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Open Mon - Fri: 7AM - 6PM Sat: 7AM - 3PM | 200 S Tustin St, Orange CA 92866 | (714) 633-3323 | Careers

I just fell, let me lick myself

This morning, my youngest cat, Tiger Lily, missed a jump, knocking down a bunch of books and falling to the floor. Then she immediately started to lick herself, like nothing happened. I know that you probably have seen your cat do the same and probably wondered why.

One very good reason is the wonderful properties of cat saliva. Cat saliva contains a substance called a pheromone. pheromones are special scents that when exposed to specific receptors in the nervous system, trigger a cascade of events that can change an emotional response. In this case, saliva makes a cat feel more secure, relieving anxiety and increasing happiness. These pheromones are why cats rub their cheeks on objects when happy. The licking/grooming spreads all of these happy smells, thusly reducing the horror and embarrassment of missing a simple jump.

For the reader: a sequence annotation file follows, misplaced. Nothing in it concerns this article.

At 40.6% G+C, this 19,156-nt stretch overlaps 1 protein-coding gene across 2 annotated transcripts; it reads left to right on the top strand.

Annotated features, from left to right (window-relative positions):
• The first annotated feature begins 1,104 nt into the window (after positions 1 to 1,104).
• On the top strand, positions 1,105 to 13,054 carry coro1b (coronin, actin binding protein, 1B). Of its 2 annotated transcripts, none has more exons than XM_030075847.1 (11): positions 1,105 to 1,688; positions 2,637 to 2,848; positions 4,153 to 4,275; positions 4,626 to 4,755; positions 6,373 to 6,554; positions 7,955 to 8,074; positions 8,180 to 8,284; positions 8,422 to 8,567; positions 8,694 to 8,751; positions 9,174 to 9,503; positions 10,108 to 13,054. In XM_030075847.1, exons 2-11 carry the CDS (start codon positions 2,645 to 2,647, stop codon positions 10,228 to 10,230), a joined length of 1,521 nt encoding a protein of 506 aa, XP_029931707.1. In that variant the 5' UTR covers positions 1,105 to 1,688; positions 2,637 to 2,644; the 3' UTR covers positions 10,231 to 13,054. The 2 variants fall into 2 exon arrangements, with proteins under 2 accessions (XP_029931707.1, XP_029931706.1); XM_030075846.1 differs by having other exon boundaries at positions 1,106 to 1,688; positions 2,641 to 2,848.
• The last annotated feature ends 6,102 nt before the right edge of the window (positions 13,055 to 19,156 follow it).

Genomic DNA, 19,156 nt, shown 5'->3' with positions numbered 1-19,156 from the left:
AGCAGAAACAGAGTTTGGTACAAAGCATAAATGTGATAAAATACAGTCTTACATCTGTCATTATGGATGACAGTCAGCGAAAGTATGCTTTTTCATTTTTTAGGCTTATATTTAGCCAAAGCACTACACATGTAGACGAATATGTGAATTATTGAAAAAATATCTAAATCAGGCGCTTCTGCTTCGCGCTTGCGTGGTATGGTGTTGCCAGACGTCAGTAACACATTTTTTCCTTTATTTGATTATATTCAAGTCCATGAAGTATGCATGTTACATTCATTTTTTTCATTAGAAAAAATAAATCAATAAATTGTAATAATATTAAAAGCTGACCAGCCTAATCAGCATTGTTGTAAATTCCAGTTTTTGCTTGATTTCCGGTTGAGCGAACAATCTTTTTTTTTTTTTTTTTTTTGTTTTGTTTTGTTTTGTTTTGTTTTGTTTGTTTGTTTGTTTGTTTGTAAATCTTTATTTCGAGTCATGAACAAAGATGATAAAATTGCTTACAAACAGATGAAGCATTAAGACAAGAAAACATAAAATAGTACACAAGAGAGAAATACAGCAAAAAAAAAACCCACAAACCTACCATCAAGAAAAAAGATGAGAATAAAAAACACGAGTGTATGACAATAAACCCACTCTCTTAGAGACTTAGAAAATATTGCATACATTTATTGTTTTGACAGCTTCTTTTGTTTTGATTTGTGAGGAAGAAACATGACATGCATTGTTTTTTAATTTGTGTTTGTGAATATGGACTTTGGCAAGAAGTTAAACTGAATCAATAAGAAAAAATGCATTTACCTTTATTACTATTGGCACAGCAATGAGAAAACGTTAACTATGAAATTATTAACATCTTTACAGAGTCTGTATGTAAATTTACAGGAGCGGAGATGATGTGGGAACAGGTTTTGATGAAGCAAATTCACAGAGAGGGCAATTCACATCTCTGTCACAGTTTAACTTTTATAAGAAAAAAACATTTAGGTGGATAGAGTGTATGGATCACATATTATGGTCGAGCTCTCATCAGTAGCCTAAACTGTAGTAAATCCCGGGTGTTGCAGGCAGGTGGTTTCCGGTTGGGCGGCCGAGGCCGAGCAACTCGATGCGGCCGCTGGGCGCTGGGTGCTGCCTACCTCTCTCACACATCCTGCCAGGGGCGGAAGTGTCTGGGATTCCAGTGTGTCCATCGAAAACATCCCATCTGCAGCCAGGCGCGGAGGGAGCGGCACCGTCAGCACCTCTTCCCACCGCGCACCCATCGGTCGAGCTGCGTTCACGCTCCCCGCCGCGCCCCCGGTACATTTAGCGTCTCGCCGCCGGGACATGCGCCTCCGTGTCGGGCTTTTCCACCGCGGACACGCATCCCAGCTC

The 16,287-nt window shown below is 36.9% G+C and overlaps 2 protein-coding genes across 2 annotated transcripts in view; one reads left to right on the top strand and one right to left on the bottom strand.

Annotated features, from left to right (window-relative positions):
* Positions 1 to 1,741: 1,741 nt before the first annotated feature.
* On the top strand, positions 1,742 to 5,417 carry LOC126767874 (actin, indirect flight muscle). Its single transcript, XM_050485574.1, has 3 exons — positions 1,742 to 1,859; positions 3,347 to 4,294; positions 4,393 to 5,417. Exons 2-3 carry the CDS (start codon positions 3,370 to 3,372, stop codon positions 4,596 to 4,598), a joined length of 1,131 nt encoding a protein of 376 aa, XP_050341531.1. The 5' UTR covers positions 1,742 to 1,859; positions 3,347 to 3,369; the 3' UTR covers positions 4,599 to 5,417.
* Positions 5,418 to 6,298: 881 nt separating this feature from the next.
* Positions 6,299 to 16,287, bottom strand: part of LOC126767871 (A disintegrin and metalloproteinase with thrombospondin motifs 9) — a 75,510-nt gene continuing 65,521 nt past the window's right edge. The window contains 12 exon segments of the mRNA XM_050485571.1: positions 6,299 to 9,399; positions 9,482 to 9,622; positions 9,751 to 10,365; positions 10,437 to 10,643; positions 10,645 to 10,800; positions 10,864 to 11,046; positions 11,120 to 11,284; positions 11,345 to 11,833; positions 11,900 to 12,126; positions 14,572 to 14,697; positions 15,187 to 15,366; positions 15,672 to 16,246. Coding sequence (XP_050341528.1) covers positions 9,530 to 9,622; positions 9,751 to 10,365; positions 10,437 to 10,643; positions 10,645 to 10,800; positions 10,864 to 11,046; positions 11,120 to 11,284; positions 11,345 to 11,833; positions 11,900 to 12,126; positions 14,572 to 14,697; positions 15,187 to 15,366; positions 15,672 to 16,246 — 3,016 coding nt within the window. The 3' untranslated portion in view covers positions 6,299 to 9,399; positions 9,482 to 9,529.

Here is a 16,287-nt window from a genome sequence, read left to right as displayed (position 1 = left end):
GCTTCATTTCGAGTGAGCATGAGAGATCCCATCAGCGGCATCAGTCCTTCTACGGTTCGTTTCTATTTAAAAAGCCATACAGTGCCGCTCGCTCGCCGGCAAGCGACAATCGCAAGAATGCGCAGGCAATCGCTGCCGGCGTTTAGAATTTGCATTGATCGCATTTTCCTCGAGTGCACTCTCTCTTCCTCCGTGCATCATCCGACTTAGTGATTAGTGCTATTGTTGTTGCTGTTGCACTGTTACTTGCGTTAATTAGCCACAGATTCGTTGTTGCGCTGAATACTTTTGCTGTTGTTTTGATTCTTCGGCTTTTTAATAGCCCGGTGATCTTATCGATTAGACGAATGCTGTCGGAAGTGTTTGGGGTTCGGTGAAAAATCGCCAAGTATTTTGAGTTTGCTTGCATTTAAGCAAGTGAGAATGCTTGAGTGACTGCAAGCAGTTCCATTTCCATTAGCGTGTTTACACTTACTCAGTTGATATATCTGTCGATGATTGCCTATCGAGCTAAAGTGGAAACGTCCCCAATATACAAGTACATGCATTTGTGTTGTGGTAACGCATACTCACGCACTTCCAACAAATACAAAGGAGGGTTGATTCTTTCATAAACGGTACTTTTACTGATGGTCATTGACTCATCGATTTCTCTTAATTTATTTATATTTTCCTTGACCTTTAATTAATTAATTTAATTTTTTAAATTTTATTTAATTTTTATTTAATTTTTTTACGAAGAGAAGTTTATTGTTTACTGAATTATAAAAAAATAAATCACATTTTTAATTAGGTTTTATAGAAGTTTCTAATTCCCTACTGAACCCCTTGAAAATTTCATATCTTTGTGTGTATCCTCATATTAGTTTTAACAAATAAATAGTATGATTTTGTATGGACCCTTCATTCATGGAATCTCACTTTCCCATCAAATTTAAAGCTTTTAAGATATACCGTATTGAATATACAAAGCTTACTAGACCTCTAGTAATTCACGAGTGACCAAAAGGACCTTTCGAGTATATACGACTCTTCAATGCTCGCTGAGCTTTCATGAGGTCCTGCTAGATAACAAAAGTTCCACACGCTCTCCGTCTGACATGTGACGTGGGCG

Other behaviorists, like Dr. Nicolas Dobson who wrote The Cat Who Cried for Help, think of it as a “displacement behavior”, which is like a nervous habit which soothes an anxiety (like someone who bites nails, compulsively shops, stress-eater, etc.). The grooming, which is associated with calmer, happier, activities, make them feel better. This is because stereotypic behavior, like grooming, releases endorphins and enkephalins which are like self-induced narcotics that trigger good feelings in the brain and spine.

What the cat not doing is covering up embarrassment. Cats don’t get embarrassed. That’s a human emotion. When we think that, we are anthropomorphizing, or putting human traits onto an animal. This is in general a no-no in pets, especially cats. Cats do things for a reason, whether grooming after falling, spraying urine, head butting when happy, or attacking when being pet too long. We always should strive to understand the physiology of cat behavior, because cats aren’t evil (another human thing) and don’t do good or bad behaviors for typical human reasons. Understanding is key to changing cat behaviors that we don’t like and encouraging those we do.